Authors: Lynn Emery
Tags: #louisiana author, #louisiana mystery, #female sleuth cozy mystery southern mystery murder
A Triple Trouble Mystery
All names, characters, stories, and incidents
featured in this novel are imaginary. They are not inspired by any
individual person, incidents or events known or unknown to the
author. Any resemblance to actual persons living or dead is
Copyright 2014 Margaret Emery Hubbard
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Jazz stood outside leaning against the
police cruiser watching the festivities. Nine o’clock on a Thursday
night, the start to the weekend when she made sixty-percent of her
profit. Candy Girls didn’t have “exotic dance interpretation” every
night like some clubs. Instead Jazz opted to have two quality
dancers rather than a stable of hard looking girls that she could
pay less money.
She tamped down the urge to cuss out the
police officers strutting around on her property. At least they’d
turned off those damn flashing blue and red lights on top of the
three cruisers. After years of working in broken down clubs as
first, a waitress, then a bartender, and last a dancer, Jazz had
managed to pull together money to buy her own club. Okay, so Candy
Girls wasn’t the classy place she wanted, but it was a start. Now
these damn cops...
The three waitresses working that night
stood in a huddle with the weekend bartender, Tyretta. Two smoked
cigarettes as they sneered at one uniformed officer in particular.
He kept glancing at them. Dressed in the requisite tight, sexy red
body suits and shiny black shoes with red bows, Jazz had to smile
with pride. All three had figures that made men stare. Chyna, a
petite twenty-year-old Chinese-American, crossed her arms over her
enhanced breasts. Her given name was Hua, but she never used it.
Chyna eyed the police officer as though keeping him in sight would
ward him off. Jazz walked over to them.
“Y’all just be cool. This should be over in
a minute,” Jazz said. When Tyretta snorted, Jazz moved closer to
her. “I mean it, Ty. Don’t let your smart mouth write a check I
have to cash. There is nothing for them to find.”
“You better hope none of your customers are
holding,” Tyretta muttered and sucked in more smoke from her
cigarette. Holding was her way of saying they had drugs on
“Then that’s on them.” Jazz frowned when
Tyretta gave another snort and added a grunt at the end for
“They’ll take us all in, girl. Why you think
they showed up? Cops don’t care about loud music in this hood,”
Tyretta replied and went back to work making her long cigarette
“What? I-I can’t be arrested. My parents
can’t find out I’m working here,” Chyna blurted out as her eyelids
The police officer that had been eyeing the
waitresses up and down popped out of nowhere it seemed. His hands
rested on his duty belt. “Don’t worry about it, Miss...”
Silence stretched as he waited for Chyna to
fill in her name for him. She inched closer to Jazz and mumbled,
“What I mean is we’re just here enforcing
the noise ordinance. Two of your customers were fighting in the
parking lot when I pulled up. Another one has an outstanding
warrant.” He spoke in an officious tone, trying to convey that he
was somehow in charge of something. “I’m Officer Tim Mathis by the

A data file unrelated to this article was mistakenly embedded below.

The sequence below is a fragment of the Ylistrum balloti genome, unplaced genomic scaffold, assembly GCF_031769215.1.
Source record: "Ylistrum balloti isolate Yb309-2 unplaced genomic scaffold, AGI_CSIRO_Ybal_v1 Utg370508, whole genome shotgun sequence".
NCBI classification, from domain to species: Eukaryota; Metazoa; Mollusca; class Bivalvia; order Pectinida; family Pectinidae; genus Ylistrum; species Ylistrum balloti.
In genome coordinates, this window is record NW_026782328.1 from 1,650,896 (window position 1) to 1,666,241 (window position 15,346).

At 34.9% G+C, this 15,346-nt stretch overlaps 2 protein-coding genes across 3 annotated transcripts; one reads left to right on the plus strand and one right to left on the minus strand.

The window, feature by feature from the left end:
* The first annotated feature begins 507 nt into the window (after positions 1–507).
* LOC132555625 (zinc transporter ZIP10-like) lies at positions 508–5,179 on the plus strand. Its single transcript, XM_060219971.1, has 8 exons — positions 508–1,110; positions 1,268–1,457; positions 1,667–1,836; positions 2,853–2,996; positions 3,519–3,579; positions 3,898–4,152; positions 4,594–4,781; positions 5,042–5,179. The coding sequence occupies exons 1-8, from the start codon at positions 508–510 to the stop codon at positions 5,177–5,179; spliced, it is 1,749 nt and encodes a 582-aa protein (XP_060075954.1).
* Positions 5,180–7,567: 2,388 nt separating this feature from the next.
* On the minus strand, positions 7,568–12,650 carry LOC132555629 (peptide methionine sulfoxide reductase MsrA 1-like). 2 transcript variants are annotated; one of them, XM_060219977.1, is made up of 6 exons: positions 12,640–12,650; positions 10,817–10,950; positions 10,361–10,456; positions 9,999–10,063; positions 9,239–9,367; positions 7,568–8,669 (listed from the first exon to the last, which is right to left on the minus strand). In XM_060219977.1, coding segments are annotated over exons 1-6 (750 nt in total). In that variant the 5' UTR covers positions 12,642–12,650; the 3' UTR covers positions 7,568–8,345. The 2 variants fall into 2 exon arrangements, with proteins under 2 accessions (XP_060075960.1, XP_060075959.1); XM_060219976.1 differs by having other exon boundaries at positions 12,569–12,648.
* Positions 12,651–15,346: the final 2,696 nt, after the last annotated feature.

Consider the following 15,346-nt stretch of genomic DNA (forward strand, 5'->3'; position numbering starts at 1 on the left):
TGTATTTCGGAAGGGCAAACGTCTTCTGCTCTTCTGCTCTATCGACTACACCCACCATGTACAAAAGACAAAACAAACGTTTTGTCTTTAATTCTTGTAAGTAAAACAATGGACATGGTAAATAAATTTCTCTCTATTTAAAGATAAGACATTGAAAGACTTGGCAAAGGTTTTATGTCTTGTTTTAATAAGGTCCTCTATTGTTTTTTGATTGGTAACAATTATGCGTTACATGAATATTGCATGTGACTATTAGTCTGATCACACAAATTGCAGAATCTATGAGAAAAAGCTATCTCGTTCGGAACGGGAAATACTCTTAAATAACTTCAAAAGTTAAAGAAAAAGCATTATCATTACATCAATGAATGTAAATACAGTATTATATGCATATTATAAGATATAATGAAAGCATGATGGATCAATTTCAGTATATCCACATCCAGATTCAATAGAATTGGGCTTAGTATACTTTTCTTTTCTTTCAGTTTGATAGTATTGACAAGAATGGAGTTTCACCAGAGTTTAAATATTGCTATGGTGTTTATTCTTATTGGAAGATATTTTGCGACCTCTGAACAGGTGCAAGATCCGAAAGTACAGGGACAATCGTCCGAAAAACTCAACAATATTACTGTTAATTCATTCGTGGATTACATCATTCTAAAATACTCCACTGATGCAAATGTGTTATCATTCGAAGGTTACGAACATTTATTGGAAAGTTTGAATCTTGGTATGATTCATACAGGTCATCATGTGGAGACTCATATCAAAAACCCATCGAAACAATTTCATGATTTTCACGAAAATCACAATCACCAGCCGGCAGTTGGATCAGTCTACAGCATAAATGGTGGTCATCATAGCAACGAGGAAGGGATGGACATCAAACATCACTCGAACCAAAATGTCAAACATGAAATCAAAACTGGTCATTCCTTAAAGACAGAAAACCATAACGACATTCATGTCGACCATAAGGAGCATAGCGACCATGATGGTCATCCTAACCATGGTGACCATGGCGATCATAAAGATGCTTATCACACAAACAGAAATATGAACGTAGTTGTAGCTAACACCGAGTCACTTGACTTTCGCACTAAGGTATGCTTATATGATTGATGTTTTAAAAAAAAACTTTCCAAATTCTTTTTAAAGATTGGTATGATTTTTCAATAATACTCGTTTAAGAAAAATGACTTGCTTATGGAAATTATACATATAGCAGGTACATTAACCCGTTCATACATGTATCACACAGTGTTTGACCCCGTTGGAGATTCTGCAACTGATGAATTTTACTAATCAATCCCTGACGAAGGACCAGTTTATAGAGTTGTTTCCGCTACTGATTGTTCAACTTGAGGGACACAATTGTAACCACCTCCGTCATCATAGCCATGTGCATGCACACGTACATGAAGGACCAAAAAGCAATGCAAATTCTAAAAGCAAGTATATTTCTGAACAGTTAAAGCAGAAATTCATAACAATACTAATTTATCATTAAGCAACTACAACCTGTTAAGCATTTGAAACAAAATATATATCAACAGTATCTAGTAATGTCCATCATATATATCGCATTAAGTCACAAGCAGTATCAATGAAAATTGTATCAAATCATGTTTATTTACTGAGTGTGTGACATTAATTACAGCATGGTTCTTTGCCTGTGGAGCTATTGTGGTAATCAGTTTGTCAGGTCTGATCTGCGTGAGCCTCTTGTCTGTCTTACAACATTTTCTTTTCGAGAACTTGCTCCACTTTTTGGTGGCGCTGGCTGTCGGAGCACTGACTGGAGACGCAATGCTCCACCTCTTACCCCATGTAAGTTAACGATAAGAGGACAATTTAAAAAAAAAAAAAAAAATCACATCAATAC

“Thanks for the information Officer Mathis,”
Jazz said with a smile. She moved a little to partially block his
line of sight on Chyna. “The other officers over there patrol here
often, so they know my club is usually no problem.”
“Yeah, right,” Officer Mathis said gruffly.
He was about to go on when the supervising officer on the scene
called to him. He walked away, but looked over his shoulder before
“He keeps staring at me in a way I don’t
like,” Chyna whispered.
“What you expect with them twin volleyballs
you got?” Tyretta retorted, once again baiting Chyna about her
breast implants. “Besides, guys stare at all of us all night. Hell,
you oughta be grinning right back at that cop. We always could use
a friend in on the po-po squad in this part of town.”
Chyna ignored the dig about her newly
acquired “C” cups. She didn’t get any bigger implants because of
her slender frame. Still, because she was so tiny and just under
five feet five, even in heels, she looked voluptuous. She grabbed
Tyretta’s cigarette and took a puff.
“Yeah, you could be right. He’s not bad
looking either,” Chyna said. She looked at the brown-haired man
with interest. “For a white guy and all.”
“You gonna go for it?” Rochelle, the third
waitress, nudged Chyna with an elbow.
“I don’t want no cops, on duty or off,
hanging around my place,” Jazz cut in shortly. She tapped Chyna’s
arm to pull her attention away from the officer in question. “Hey,
you heard me?”
“Yeah,” Chyna replied, still looking at him.
Her tone said she wasn’t listening. She’d given the policeman a
slight smile, and he’d smiled back.
“Damn it,” Jazz started but broke off the
beginning of her lecture when a familiar tall, dark frame came
“Well, looky here,” Tyretta whispered.
“Humph, now that’s what I call a nice chunk of change right
“Another cop,” Rochelle spoke low through
“I’ll be happy to be nice to this one.”
Tyretta stood straight to give him the full effect of her almost
six feet of curvy girl appeal.
Jazz sighed and wished she had one of her
smooth smoking, slender cigarillos. Then she remembered that she
was trying to quit. Detective Don Addison looked at ease despite
being built like a professional wrestler ready to deliver a beat
down. He wore a dark leather jacket over a sweater against the
cool, late, last April night air. Jazz figured he had to be at
least six feet four inches tall. Not that she was measuring him up
or anything. Detective Addison didn’t like her. She didn’t like him
either, not one bit. Okay, so maybe he looked good, but like one of
her former foster mothers used to say, “Everything that looks good
ain’t good for ya.” She must have been talking about Detective